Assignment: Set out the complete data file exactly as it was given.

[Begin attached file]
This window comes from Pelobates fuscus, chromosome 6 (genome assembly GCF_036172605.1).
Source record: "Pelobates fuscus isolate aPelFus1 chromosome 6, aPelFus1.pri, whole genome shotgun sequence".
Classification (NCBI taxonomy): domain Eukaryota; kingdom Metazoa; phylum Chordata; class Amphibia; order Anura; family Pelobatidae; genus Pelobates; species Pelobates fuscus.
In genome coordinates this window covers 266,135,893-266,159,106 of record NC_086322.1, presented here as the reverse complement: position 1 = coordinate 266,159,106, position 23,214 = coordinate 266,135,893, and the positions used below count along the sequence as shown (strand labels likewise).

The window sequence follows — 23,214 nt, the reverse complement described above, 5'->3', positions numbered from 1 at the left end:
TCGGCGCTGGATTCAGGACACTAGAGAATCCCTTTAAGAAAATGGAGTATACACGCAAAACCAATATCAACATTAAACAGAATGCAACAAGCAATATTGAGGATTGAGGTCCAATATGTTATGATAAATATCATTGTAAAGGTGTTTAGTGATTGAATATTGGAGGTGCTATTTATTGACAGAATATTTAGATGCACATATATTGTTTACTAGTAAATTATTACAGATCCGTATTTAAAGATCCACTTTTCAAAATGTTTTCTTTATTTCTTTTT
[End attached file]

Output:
This window comes from Pelobates fuscus, chromosome 6 (genome assembly GCF_036172605.1).
Source record: "Pelobates fuscus isolate aPelFus1 chromosome 6, aPelFus1.pri, whole genome shotgun sequence".
Classification (NCBI taxonomy): domain Eukaryota; kingdom Metazoa; phylum Chordata; class Amphibia; order Anura; family Pelobatidae; genus Pelobates; species Pelobates fuscus.
In genome coordinates this window covers 266,135,893-266,159,106 of record NC_086322.1, presented here as the reverse complement: position 1 = coordinate 266,159,106, position 23,214 = coordinate 266,135,893, and the positions used below count along the sequence as shown (strand labels likewise).

The window sequence follows — 23,214 nt, the reverse complement described above, 5'->3', positions numbered from 1 at the left end:
TCGGCGCTGGATTCAGGACACTAGAGAATCCCTTTAAGAAAATGGAGTATACACGCAAAACCAATATCAACATTAAACAGAATGCAACAAGCAATATTGAGGATTGAGGTCCAATATGTTATGATAAATATCATTGTAAAGGTGTTTAGTGATTGAATATTGGAGGTGCTATTTATTGACAGAATATTTAGATGCACATATATTGTTTACTAGTAAATTATTACAGATCCGTATTTAAAGATCCACTTTTCAAAATGTTTTCTTTATTTCTTTTT